, ,

There is nothing more exciting than receiving your first post-graduate, full-time employment offer. There is also nothing more sobering. The initial joy and excitement can be overwhelming. But then you stop and realize what it actually means: you’re grown up, you’ve finished college, and now you have some big decisions to make.

Just a few weeks ago I received my first job offer. The company that offered me had become my top choice during the fall semester and I was thrilled for the possible opportunity to work for them. The day after I received the offer via phone call, I received a package from the company with details about the offer, the company, and the benefits….wait…benefits? Trying to decipher what each benefits package included was frustrating. I might as well have been trying to read Egyptian hieroglyphics. Luckily, I was able to read over the benefits information later with my dad (someone much more skilled than me at reading technical language).

After reading over all of the literature and information the company had sent me, a few more questions began to pop up inside my head.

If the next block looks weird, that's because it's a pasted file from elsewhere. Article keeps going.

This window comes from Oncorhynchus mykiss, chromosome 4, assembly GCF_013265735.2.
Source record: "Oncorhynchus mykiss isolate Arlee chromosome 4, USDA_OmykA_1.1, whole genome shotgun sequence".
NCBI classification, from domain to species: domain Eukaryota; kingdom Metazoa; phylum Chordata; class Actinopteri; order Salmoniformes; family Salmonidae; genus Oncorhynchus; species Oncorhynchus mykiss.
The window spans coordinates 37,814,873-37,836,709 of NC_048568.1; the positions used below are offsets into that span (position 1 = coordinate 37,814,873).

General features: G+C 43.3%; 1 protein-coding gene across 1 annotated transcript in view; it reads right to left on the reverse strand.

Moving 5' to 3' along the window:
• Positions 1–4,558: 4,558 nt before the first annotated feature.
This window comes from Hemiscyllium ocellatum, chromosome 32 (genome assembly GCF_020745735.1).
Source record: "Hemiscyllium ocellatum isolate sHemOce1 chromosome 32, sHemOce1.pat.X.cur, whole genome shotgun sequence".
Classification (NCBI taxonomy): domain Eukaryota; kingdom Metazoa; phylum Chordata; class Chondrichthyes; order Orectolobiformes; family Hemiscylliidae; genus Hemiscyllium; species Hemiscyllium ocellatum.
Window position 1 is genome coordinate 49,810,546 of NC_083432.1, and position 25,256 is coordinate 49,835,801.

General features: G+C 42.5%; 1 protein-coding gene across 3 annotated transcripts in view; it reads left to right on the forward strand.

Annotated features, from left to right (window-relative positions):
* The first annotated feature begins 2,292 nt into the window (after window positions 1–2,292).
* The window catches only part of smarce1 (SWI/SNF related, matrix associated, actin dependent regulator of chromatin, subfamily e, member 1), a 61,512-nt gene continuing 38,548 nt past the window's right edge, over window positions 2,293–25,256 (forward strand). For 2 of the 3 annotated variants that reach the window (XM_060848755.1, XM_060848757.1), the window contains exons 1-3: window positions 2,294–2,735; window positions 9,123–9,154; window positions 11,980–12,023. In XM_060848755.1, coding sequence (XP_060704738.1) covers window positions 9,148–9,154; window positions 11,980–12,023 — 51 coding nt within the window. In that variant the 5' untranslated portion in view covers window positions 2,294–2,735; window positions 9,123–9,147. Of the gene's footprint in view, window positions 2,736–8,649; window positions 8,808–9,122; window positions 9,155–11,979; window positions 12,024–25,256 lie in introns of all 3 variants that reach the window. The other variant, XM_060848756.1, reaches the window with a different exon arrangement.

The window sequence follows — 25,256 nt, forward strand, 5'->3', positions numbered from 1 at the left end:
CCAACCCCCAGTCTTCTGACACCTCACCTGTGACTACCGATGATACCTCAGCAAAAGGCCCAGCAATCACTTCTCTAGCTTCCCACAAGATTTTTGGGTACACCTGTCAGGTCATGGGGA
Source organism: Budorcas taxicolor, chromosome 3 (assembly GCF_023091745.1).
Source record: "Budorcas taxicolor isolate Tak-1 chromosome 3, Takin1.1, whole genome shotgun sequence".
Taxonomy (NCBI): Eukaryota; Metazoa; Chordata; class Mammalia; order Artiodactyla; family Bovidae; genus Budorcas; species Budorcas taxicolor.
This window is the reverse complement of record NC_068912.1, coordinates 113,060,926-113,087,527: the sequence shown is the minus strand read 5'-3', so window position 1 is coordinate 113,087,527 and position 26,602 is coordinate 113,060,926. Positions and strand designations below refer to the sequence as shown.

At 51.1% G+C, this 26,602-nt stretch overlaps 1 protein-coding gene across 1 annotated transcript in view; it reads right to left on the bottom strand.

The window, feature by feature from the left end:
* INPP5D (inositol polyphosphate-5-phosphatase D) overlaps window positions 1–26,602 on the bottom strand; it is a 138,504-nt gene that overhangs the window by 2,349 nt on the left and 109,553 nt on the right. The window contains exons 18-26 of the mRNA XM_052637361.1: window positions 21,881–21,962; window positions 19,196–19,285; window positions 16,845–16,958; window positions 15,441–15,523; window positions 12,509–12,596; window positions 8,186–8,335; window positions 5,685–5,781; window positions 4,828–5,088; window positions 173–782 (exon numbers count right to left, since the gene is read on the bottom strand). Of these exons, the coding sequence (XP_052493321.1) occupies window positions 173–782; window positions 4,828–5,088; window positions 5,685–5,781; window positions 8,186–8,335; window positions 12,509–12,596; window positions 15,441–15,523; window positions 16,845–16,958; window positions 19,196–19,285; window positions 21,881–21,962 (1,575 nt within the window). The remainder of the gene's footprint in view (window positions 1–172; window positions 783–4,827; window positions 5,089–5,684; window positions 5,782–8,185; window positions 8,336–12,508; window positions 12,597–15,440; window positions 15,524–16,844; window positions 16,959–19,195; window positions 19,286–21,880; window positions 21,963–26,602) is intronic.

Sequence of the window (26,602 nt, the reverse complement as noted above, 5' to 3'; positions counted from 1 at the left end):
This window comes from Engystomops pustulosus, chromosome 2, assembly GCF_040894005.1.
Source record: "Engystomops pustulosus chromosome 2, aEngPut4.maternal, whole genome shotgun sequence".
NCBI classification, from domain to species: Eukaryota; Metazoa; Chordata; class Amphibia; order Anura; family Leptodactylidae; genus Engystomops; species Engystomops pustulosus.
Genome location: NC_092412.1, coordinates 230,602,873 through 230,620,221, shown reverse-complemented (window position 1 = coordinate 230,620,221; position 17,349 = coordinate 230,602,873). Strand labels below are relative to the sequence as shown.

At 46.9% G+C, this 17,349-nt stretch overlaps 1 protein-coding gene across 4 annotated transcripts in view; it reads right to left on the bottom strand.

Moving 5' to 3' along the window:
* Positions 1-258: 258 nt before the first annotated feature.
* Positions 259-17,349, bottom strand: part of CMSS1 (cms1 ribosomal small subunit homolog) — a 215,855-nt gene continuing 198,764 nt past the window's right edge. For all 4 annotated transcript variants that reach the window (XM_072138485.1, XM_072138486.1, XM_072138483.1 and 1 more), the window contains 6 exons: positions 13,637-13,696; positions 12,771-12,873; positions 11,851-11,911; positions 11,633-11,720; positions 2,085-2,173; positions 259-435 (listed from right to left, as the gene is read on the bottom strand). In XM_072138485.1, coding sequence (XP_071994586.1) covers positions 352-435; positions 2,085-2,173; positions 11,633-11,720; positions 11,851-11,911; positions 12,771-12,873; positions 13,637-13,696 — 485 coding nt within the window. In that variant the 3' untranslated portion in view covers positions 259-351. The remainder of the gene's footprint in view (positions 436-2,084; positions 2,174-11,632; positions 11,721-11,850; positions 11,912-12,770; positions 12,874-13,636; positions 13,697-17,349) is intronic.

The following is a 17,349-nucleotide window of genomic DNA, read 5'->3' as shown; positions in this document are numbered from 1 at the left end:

What is my living situation going to be like?

My parents of course want me to live at home with them and commute to work everyday. I would prefer to live closer to my workplace. But if I get my own place, do I live by myself or do I find a roommate or two? Can I even afford to live by myself? Can I even afford to live with roommates? This is an important question to think about when considering a job offer. And as you can see, there are many different options. The important thing is to choose a living situation that is affordable and comfortable.

What is my financial situation going to be like?

Like many graduating students, I was always under the impression that I would be ballin’ out of control with money after I got a job. Considering that I would only be financially responsible for myself, even a modest salary would give me tons of spending money for myself, right? Wrong! After sitting down and thinking about all my expenses, I realized that my salary was not going to allow me to live like a king as I had originally imagined. First, take out about 1/3 of your salary due to taxes (gulp!). So if your employer is offering you a $45,000 salary, you will really be taking home about $30,000 after taxes.  Then you have to think about all of your living expenses. Rent is going to be higher than what you paid in college, especially if you choose to live by yourself. Throw in utilities, groceries, and other everyday costs, and you quickly realize: I need to budget my money carefully.

Don’t let these things stress you out so that you can’t enjoy the satisfaction of receiving a job offer, but they are important things to think about when considering the offer.